The gerund is a verb form that works like a noun. It looks like a normal verb + -ing:
to cook (infinitive) cooking (gerund).


To form a gerund, you add the ending "-ing" to the infinitive form of any main verb:
gerund = infinitive (without to) + "-ing"
Here are a few examples:
to go
to walk
to swim
to sing
to write


Gerunds can be used either as subjects or objects (like nouns) or after a preposition.
Used as a subject, it looks like this:
Cooking can take a lot of time.
If it is in the position of an object, it looks like this:
I enjoy cooking.
And if it comes after a preposition, it looks like this:
I have learned a lot about health through cooking.
In the following, you will find a list with several examples of each type.
Function: Subject
  • Running is a hard sport.
  • Sunbathing is not very good for your skin.
  • Riding a bike is better for the environment than driving a car.
  • Watching too much TV is not good for children.
Function: Object
  • Tina enjoys working at her new job.
  • Have you ever considered moving to the United States?
  • Lara has finished reading her book.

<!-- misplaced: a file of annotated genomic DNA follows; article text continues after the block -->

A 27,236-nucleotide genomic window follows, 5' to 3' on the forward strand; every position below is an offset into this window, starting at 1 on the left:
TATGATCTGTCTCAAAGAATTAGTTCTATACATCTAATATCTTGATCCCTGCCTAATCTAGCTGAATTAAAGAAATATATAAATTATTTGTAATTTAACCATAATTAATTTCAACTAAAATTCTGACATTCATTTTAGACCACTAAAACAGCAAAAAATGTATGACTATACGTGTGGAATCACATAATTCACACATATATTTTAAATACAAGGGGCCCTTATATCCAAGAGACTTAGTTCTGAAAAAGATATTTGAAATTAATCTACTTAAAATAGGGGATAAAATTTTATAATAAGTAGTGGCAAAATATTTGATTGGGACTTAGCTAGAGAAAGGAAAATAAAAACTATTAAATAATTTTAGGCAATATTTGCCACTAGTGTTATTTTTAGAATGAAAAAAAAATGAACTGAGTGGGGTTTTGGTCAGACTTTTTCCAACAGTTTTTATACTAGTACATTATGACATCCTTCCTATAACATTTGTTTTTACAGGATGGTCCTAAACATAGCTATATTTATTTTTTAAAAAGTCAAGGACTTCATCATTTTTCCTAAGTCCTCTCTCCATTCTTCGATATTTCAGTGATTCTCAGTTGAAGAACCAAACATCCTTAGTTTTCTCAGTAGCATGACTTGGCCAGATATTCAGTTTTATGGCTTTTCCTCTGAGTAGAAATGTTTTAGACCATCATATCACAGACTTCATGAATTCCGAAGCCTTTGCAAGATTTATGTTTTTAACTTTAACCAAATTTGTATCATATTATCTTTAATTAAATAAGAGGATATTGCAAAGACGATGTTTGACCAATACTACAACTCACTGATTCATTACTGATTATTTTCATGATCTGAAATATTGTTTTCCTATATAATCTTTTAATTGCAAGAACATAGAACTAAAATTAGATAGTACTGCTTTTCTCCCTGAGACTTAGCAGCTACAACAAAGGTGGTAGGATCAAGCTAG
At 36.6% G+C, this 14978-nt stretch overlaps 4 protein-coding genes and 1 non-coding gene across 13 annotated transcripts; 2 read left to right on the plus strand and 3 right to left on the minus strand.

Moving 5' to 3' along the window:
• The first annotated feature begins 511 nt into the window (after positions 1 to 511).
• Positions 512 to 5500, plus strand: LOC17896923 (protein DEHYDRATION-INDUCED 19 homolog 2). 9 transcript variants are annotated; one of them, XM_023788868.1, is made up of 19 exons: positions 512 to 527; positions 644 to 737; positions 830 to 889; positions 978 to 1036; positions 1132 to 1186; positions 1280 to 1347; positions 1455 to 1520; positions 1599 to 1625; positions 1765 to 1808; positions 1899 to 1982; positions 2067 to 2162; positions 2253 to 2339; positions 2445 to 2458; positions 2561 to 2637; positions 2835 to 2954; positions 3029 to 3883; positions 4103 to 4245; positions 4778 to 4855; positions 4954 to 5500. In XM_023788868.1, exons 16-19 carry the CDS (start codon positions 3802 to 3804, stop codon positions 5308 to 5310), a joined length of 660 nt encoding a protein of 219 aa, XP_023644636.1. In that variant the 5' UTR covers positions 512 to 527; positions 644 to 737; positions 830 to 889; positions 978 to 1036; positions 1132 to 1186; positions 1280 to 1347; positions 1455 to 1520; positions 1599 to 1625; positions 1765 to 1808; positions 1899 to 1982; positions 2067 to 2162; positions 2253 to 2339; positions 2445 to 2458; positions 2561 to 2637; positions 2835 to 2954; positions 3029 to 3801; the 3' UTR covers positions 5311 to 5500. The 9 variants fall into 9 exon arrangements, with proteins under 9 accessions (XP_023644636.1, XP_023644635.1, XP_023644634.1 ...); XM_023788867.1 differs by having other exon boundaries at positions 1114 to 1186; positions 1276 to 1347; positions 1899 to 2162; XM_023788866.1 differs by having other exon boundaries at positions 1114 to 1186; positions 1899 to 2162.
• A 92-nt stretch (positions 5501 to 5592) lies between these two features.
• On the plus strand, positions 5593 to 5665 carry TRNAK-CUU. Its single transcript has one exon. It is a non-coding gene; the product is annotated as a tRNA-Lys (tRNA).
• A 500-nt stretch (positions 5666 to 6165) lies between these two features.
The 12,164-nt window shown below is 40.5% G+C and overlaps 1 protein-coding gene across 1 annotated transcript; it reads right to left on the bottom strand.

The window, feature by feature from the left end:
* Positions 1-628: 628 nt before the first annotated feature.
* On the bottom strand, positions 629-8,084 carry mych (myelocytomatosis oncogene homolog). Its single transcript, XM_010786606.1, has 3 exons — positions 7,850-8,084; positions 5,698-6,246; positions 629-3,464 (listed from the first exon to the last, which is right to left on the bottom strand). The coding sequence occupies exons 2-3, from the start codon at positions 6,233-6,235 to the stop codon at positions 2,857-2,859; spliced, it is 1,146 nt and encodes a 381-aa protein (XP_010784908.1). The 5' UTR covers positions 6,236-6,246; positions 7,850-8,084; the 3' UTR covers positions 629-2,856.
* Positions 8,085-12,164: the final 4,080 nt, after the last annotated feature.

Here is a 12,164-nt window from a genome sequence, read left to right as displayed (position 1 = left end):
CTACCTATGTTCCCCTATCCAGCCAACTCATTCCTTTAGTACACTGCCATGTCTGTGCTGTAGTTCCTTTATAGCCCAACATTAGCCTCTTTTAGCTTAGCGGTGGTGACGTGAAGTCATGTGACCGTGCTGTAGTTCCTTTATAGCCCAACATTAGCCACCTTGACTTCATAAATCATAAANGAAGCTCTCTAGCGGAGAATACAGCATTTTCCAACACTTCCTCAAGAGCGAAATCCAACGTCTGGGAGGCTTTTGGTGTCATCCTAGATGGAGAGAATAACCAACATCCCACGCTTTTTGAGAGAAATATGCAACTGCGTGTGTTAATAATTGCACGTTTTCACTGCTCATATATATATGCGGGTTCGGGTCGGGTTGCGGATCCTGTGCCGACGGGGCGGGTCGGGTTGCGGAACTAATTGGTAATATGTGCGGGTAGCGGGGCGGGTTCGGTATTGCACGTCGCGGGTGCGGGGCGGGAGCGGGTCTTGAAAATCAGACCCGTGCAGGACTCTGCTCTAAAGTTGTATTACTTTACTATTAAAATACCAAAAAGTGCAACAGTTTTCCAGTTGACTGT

• Andrew misses going out with his friends in England.
After a Preposition
  • I am interested in learning more foreign languages.
  • Janice is proud of being a good sportswoman.
  • Mark is really good at cooking.
  • Albert Einstein is famous for being very clever.
Now it's time you do some work! Read through the text below. Mark the gerunds yellow and normal progressive forms orange!
  • Lisa likes walking through the streets on her own.
  • Lucas could not stop laughing.
  • This flower is in danger of dying if you do not give it some water.
  • Listening to music is one of my favourite occupations.
  • Finding new friends can be difficult if you don't know anybody.
  • Peter has improved his grades by studying hard.
  • I don't think that skipping school is a good idea.
  • I was sitting in the kitchen, when suddenly Mark came in.
In the next exercise you have to fill in the gaps by putting the words in brackets into their gerund form!
  1.  Can you imagine 
     in a foreign country? (to live)

  2.  I am really sorry for 
     your earrings. (to lose)

  3.  My grandma is really clever at 
     new games for children. (to invent)

  4.  has always been Mary's favourite sport. (to dance)

  5.  Mia is already very excited about 
     to the movies tonight. (to go)

  6.  Alfred avoids 
     Ralph whenever he can. (to meet)

  7.  I am afraid of 
     alone at night. (to go out)

  8.  My dad hates 
     at the doctor's. (to wait)

  9.  Frances said that there was absolutely no reason for 
     angry. (to be)


Learn more ...

  • Dictionary
  • English Dictionary


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